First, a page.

Except where the safety and wellbeing of the voluntary client may be compromised, SOS should seek to empower the client's families to deal provide the client with assistance and support.
It may be appropriate to refer a voluntary client to a community-based service that is able to able to engage and support the client with a view, where possible, to re-establishing the client's connection with their family and community.
Planning for closure of protective involvement
Where plans are being made for a young person coming to the end of a period of statutory intervention, and it is anticipated that the young person may frequent the inner city or St Kilda in future, it may be appropriate for SOS to be involved in the planning. Consideration should be given to whether it is likely that SOS practitioners will have contact with the young person, as SOS has very limited capacity to seek out voluntary clients other than in exceptional circumstances.
When preparing closure plans, if clients are to be advised of the service, SOS should always be consulted.
What SOS can offer former clients
- SOS may be able to assist with supporting and facilitating existing linkages with non-statutory services through informal communication with clients and relevant services (for example, in relation to the young person's presentation or movements), and may offer and make further referral where appropriate.
- Where a young person is under 17 years, and SOS has contact with them, SOS will offer risk assessment and diversionary services, as stated above.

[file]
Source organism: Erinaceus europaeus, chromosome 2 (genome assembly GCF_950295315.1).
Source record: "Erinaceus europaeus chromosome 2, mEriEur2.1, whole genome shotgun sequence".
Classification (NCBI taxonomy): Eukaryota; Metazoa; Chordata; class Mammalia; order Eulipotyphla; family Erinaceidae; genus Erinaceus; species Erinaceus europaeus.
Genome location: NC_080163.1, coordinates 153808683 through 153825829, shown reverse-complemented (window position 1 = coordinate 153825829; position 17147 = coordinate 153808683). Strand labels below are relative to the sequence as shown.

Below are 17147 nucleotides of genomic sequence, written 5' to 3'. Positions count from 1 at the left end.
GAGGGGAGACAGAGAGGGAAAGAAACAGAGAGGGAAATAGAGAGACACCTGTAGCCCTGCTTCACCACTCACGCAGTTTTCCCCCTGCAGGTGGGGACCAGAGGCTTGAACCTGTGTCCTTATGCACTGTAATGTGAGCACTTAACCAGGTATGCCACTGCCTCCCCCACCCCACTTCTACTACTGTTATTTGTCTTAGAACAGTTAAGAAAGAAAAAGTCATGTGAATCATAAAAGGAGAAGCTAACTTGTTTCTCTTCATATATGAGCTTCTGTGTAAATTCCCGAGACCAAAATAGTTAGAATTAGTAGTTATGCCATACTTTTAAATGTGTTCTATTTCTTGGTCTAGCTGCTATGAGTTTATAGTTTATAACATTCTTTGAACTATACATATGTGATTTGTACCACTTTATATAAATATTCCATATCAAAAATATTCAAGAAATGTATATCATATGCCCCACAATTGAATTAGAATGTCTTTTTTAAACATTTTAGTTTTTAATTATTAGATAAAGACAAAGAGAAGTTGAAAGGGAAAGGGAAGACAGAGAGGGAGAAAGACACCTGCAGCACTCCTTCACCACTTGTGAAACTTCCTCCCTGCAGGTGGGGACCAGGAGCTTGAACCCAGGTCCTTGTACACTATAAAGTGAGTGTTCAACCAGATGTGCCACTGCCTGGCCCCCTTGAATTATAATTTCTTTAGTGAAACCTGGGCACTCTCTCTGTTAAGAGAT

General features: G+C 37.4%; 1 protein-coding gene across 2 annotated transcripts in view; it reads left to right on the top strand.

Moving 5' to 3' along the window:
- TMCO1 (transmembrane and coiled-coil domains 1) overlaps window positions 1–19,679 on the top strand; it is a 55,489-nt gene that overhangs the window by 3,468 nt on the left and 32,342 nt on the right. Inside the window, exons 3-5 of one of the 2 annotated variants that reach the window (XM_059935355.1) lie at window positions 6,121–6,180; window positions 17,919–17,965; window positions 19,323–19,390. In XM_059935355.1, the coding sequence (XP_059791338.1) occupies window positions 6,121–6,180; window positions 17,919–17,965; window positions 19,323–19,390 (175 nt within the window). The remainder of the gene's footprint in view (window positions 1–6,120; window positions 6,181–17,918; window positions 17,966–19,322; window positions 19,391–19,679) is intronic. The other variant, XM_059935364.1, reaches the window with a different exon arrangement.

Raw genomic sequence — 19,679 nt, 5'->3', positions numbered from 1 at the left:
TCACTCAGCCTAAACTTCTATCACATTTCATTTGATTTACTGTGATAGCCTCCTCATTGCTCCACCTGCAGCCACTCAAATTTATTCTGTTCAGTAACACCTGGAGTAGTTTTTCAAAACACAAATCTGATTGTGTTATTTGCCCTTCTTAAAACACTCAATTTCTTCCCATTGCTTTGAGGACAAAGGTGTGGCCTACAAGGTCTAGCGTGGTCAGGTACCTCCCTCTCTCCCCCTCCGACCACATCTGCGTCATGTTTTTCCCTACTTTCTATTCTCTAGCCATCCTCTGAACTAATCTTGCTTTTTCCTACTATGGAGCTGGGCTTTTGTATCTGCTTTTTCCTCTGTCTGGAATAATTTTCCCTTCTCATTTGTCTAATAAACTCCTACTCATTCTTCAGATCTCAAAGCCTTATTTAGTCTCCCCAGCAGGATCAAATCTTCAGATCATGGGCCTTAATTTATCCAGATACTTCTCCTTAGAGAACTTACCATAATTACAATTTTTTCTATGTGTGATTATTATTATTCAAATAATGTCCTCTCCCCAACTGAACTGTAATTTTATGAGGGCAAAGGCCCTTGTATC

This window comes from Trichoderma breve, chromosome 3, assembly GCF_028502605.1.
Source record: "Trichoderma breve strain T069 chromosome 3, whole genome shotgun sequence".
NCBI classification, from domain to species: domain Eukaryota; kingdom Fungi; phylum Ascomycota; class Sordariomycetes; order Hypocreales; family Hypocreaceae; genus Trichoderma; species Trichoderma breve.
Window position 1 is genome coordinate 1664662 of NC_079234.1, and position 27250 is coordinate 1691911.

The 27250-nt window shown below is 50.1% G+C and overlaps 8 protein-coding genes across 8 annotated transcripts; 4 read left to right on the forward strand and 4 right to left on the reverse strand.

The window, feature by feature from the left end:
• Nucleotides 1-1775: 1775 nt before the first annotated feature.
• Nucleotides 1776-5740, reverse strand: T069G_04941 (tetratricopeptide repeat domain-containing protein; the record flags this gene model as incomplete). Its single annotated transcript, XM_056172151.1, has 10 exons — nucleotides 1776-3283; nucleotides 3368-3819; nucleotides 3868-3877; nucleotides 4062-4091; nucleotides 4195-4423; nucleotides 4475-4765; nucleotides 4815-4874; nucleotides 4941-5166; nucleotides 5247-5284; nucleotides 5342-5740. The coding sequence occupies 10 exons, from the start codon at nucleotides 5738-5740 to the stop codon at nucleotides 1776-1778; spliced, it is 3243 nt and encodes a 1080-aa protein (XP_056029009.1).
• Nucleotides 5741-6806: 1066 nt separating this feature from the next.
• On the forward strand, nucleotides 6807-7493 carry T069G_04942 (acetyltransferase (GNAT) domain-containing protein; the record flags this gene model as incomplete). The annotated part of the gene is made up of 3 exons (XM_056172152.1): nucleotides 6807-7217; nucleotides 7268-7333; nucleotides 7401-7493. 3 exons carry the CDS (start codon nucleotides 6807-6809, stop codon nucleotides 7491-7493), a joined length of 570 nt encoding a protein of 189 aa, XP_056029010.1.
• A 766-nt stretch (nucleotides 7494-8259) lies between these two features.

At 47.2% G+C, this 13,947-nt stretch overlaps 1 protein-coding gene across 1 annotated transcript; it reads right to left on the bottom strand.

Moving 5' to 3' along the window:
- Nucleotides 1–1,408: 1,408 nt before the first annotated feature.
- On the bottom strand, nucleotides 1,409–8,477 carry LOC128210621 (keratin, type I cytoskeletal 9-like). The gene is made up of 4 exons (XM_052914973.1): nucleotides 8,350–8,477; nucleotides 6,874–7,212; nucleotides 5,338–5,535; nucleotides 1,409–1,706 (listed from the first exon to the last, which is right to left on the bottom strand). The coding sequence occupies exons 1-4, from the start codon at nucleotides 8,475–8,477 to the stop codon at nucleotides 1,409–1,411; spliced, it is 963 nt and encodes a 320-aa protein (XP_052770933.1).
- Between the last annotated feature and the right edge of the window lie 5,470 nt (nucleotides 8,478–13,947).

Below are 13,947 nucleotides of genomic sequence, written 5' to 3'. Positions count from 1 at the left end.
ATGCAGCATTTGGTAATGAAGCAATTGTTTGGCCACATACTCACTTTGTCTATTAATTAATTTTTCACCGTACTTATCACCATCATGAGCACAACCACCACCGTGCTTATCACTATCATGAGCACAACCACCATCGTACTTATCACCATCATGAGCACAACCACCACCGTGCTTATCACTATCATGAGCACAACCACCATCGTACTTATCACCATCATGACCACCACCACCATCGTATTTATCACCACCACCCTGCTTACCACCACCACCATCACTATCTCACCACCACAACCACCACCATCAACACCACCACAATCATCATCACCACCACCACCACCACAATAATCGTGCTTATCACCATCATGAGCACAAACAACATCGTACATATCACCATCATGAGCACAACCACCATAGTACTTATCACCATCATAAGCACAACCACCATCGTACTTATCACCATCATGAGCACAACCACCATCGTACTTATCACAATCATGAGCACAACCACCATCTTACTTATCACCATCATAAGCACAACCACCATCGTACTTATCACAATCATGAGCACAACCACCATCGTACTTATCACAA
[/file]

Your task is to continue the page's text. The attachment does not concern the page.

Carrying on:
- Where a young person is 17 years of age or older, risk management will have less relevance than with younger clients, and may be limited to situations where there are existing intensive support networks (for example, the Complex Needs program) that could be informed if a risk is identified.
The allocated worker should have a discussion with the young person about the kind of support SOS may be able to provide to them following the expiry of their order or closure of protective involvement.
If the young person is interested and willing to accept the service, SOS should be involved in any meetings, especially care team meetings involving the young person, so a relationship may be developed prior to the end of protective involvement.
The involvement of SOS in planning and handover meetings is of particular relevance where other services may also be involved in supporting the young person (for example, mental health services).
The allocated worker should document a thorough summary of risk issues and challenges for the young person on CRIS.
SOS may have a role in supporting young people up to the age of 21 years to whom the leaving care provisions of the CYFA apply. SOS practitioners will liaise with any leaving care program or other involved service as required and record on CRIS any contacts regarding leaving care clients.
Considerations for good practice
SOS resources are concentrated to the provision of service after hours. There is a limited office based business hours service that provides telephone consultation with divisional child protection practitioners and limited follow up with tasks from after hours outreach shifts. There is no capacity for ongoing casework support so the focus of work with voluntary clients is on immediate assessment and support on the street, information exchange with support services and referral.